Low-temperature scanning electron micrograph of soybean cyst nematode and its egg, magnified 1,000 times. Photo: USDA-ARS
My R&D team at 20/20 Seed Labs Inc. has been working on and off for the past eight years to develop a usable, working DNA-based test for soybean cyst nematode (SCN). This will be a key tool to monitor and combat spread of this pathogen which is prevalent throughout soybean growing areas of the United States.
It has a growing presence in Quebec and Ontario, and is now showing up in Manitoba, where it was first confirmed in 2019 and shown in July of this year to repeat in previously identified fields.
I’m happy to say these tests are now progressing to the pilot stage.
First, some history. SCN was deregulated in Canada in 2013 as it no longer fit the definition of a quarantine pest. The risk-based decision was made considering several factors, including the low risk of the pest, use of best management practices, and discrepancies in domestic and import regulations. Soil is a high risk factor for transmission and all soybean imports are required to be free of soil.
SCN, caused by the microscopic worm Heterodera glycines, feed on soybean plant roots forming recognizable small white lemon-shaped cysts. Their activity restricts the plant’s ability to take up nutrients and can reduce the number of nitrogen fixation nodules, and restricts the plant’s ability to take up nutrients. Openings in the root from the cysts also increase the chance of root rot, sudden death syndrome and seedling diseases.
With low level infections, plants can still appear to be healthy. Once above-ground symptoms of SCN are noticed, yield losses of up to 30 per cent can be expected.
If you test soil, you will find nematodes. Traditional Baermann funnel testing for SCN underestimates the amount of SCN presence by only isolating live, moving nematodes. Very careful microscopic work is needed to differentiate between unwanted SCN and highly desirable beneficial nematodes. So our initial intent in developing a new test was to increase the sensitivity of detection by capturing both living and dormant forms (eg. eggs and cysts), and to make it possible to specifically identify SCN across all of its life stages.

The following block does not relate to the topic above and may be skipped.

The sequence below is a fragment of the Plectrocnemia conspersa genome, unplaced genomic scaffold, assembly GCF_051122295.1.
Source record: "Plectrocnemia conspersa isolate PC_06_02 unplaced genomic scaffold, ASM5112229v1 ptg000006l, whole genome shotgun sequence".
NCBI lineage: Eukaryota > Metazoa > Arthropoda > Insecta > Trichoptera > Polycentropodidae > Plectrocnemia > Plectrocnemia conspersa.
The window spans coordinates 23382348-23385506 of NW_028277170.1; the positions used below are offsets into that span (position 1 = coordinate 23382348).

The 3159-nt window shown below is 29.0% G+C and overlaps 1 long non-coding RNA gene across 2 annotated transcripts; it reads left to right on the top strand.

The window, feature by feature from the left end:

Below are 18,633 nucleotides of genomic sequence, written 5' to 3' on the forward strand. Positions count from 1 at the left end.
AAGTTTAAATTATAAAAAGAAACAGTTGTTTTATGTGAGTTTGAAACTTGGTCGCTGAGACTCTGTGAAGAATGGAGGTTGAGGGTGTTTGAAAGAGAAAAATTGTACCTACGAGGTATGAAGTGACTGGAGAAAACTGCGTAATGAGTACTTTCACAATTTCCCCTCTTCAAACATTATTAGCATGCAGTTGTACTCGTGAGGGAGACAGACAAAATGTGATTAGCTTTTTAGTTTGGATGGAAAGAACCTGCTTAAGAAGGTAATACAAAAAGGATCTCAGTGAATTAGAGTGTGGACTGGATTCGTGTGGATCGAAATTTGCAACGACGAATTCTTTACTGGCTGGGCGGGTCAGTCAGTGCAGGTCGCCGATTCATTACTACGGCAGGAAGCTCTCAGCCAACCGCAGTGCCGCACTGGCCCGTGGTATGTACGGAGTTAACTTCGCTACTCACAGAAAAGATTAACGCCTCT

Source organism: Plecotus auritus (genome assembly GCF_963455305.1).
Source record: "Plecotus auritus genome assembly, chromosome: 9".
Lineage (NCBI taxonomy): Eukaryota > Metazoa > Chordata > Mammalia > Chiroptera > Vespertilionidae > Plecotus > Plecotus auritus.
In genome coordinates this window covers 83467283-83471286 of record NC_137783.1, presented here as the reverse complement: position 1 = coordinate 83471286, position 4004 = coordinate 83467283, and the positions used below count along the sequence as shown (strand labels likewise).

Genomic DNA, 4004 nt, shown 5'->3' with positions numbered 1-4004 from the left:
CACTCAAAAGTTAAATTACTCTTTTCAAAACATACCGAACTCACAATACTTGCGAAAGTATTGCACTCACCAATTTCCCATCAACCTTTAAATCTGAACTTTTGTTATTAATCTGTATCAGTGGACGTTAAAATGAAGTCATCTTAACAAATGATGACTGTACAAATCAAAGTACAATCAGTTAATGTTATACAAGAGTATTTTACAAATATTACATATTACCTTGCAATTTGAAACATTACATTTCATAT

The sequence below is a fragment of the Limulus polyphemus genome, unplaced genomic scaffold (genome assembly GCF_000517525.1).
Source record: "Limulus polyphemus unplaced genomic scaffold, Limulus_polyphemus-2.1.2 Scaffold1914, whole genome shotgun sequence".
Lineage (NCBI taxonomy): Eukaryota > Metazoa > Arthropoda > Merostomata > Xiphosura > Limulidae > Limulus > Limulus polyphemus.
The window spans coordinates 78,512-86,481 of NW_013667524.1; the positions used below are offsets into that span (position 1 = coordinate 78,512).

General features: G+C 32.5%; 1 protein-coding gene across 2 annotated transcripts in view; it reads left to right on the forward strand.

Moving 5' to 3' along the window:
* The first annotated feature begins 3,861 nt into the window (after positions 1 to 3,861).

DNA-based testing has been a vital component to accomplishing both these goals. It also allows us to directly test plant roots to confirm SCN presence in tissues which is something that was only ever assumed before based on visible cyst presence.
We validated a DNA test quite early in our test development process that was able to identify SCN at very low quantities. The biggest challenge that has taken us the longest time to resolve has been reworking our soil extraction methods to work on larger amounts and a variety of mixed types.
Positive control test samples were surprisingly difficult to come by, but that’s probably a good thing for growers. I’m very grateful to the university and government nematode researchers that helped us out. Going forward, we anticipate the next challenge will be to link up the levels of SCN detected with potential yield loss.
Fall is approaching, and that’s the best time to take soil samples in the field. SCN numbers are highest when the plants are almost mature to shortly after harvest. Soil sampling is vital for monitoring SCN presence in your field.
As we’ve seen with countless other diseases, nobody should think they are immune from the potential damage caused by this pathogen. Once SCN is confirmed in a field, it can never be eradicated and spreads quickly. We must expect SCN to l work its way west, and testing is key to knowing where the pathogen is spreading to and how it can be kept at bay.